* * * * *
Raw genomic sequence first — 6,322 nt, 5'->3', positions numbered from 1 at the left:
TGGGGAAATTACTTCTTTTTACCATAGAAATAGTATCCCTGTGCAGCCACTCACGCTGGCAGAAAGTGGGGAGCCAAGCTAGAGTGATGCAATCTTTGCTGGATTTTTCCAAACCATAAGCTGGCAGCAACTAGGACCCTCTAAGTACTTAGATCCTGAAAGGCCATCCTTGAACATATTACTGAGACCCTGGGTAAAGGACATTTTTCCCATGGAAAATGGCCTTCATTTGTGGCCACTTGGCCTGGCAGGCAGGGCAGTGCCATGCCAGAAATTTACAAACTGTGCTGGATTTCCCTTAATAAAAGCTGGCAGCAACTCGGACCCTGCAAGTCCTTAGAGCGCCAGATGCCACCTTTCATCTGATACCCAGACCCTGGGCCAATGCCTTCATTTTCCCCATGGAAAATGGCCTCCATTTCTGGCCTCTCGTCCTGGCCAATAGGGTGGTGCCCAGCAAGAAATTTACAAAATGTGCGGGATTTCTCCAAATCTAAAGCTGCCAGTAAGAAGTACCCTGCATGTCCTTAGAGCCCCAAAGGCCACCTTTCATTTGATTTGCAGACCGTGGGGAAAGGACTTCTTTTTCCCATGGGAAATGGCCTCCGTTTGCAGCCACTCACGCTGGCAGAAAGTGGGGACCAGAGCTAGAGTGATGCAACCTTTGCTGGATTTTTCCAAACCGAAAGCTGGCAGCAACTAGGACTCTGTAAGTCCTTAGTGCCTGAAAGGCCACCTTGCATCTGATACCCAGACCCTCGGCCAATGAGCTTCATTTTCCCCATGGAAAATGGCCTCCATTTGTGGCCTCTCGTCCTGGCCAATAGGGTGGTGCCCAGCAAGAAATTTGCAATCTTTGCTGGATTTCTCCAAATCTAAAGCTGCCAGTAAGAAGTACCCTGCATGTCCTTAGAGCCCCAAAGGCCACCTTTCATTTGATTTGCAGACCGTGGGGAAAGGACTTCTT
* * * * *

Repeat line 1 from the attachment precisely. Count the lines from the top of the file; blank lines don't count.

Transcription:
Raw genomic sequence first — 6,322 nt, 5'->3', positions numbered from 1 at the left: